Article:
Governors Agree to Expand Computer Science Education. How Should States Lead?

While every state has had different approaches on how to handle the evolving COVID-19 pandemic, it would be hard for anyone to argue with our shared increase of reliance on technology since March 2020. And while a lack of consensus on many pandemic recovery issues extends into education, I am encouraged by recent news that business and state leaders agree on the importance of computer science as a critical component of STEM education. With all 50 governors committing to expanding opportunities for students to gain computer skills and knowledge, my questions are: what does quality computer science curriculum look like, how is it embedded across disciplines, and which states are leading on this front? 

I am excited to share one state’s perspective on these topics from a recent Q&A session with Audra Block, Director of STE(A)M and Computer Science for the Tennessee Department of Education (TDOE). 

TDOE has made significant progress expanding STEM education opportunities over the past several years. Which state initiatives have been the most successful so far? 

Audra: The TDOE, in collaboration with the Tennessee STEM Innovation Network (TSIN), is proud of the suite of supports provided to districts, schools, and teachers to increase STEM and Computer Science implementation throughout the state. Key programs like the STEM/STEAM School Designation, Rural STEM Collaborative, Innovative Leaders Institute, STREAM Mini Camps, the statewide design challenge, and professional development through our strategically located STEM Hubs, provide a framework for quality STEM and Computer Science education.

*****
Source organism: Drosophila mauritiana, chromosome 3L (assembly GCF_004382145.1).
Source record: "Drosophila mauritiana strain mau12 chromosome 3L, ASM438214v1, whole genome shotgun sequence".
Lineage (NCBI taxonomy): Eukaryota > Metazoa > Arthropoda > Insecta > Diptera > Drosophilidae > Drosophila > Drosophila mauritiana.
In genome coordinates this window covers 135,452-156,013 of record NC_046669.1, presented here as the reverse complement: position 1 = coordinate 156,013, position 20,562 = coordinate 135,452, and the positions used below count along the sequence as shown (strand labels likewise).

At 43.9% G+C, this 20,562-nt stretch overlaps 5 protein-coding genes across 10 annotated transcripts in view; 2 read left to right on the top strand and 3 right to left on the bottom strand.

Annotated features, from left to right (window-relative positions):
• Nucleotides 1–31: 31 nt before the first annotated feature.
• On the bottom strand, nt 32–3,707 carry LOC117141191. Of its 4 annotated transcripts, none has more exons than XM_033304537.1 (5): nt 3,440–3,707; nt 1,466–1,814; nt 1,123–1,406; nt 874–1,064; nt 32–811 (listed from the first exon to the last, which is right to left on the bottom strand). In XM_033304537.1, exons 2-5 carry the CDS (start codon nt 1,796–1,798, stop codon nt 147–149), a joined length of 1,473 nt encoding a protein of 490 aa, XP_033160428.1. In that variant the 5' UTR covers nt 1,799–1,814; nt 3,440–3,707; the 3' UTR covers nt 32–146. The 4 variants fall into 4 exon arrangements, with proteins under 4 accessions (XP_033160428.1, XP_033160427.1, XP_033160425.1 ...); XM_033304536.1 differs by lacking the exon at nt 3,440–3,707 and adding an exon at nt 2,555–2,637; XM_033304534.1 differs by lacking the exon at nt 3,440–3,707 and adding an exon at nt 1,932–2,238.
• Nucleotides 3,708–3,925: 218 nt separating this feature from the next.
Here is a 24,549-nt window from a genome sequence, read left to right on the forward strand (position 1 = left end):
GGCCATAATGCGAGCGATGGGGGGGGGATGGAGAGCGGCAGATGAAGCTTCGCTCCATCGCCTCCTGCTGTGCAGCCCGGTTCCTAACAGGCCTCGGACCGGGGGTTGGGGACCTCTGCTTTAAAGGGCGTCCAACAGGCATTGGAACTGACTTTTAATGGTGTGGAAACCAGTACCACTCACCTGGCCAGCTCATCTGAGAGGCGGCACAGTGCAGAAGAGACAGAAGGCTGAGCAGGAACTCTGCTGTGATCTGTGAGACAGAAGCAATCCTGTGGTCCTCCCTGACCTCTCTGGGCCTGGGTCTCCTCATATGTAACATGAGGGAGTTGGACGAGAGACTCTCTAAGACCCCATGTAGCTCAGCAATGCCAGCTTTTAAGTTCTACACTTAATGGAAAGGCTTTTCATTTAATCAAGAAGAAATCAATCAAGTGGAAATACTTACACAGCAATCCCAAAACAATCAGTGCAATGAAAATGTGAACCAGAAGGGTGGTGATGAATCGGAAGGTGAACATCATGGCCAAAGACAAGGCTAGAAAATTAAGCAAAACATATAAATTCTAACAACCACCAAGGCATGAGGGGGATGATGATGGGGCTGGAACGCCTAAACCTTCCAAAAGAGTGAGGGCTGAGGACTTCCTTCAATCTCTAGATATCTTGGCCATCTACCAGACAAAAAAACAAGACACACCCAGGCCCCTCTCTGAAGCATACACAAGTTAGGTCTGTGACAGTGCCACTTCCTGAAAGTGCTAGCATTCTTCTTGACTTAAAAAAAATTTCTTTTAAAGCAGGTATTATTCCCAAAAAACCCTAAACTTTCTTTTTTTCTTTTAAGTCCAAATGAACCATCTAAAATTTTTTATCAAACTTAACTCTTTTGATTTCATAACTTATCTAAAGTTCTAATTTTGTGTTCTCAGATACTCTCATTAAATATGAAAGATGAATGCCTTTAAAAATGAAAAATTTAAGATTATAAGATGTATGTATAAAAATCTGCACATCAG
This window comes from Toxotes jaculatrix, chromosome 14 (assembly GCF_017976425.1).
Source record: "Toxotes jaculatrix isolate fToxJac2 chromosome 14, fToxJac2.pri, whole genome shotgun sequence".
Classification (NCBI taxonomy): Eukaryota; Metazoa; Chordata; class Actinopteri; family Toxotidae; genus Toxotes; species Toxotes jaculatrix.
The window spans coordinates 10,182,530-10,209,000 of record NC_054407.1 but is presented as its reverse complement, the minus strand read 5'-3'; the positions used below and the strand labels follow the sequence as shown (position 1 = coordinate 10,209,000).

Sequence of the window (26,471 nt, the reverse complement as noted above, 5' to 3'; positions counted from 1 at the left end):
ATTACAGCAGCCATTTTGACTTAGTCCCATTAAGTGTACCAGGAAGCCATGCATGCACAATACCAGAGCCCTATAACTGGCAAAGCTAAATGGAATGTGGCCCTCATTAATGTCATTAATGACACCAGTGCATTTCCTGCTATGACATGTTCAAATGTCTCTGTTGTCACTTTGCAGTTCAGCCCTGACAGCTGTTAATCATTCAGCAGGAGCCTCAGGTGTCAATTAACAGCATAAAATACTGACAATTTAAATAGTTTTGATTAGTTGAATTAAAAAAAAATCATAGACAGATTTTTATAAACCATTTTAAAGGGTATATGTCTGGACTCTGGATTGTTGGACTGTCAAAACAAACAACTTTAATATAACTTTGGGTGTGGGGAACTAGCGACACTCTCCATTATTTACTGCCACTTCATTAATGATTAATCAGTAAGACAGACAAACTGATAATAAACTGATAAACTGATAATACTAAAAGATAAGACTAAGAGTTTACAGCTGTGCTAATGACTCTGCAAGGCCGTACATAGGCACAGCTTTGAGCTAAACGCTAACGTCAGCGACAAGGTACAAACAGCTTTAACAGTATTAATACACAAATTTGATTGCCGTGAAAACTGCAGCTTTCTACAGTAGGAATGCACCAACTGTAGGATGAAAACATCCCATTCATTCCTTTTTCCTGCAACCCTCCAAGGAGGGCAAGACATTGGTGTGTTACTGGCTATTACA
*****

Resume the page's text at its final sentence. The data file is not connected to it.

Each year, the state’s STEM efforts are celebrated at the TSIN Innovation Summit, a conference focused on providing teachers, administrators, and district leaders with high quality professional development. The conference also highlights STEM movers and shakers throughout the state. Schools who have successfully completed a rigorous application process are awarded a STEM or STEAM School Designation that comes with a monetary award. 

This year, we are excited to launch the Computer Science Momentum Expedition (CSME), an innovation tradeshow for all Tennessee educators aimed at recognizing, expanding, and celebrating computer science in our state. CSME will feature industry leaders discussing, displaying, or demonstrating how computer science fields further their industry, propel their success, and act as a springboard for classroom and community connections. Educators will have the opportunity to hear from special speakers, interact with exhibitors and teacher leaders, go on field trips, and so much more.  

How is TDOE working to ensure STEM curriculum and educator training are high quality across Tennessee? 

Audra: Professional development is an essential component in changing the STEM and Computer Science landscape in Tennessee. The state has developed a STEM and Computer Science strategic plan that outlines professional development and other attributes necessary for successful programming.

Seven STEM Hubs are strategically located throughout the state at various colleges and universities to provide high quality STEM professional development.  These hubs meet periodically to discuss relevant industry strategies and ways that educators can prepare students for the technology-driven careers of the future. Teachers also have additional learning opportunities at the Innovation Summit and the annual CTE conference.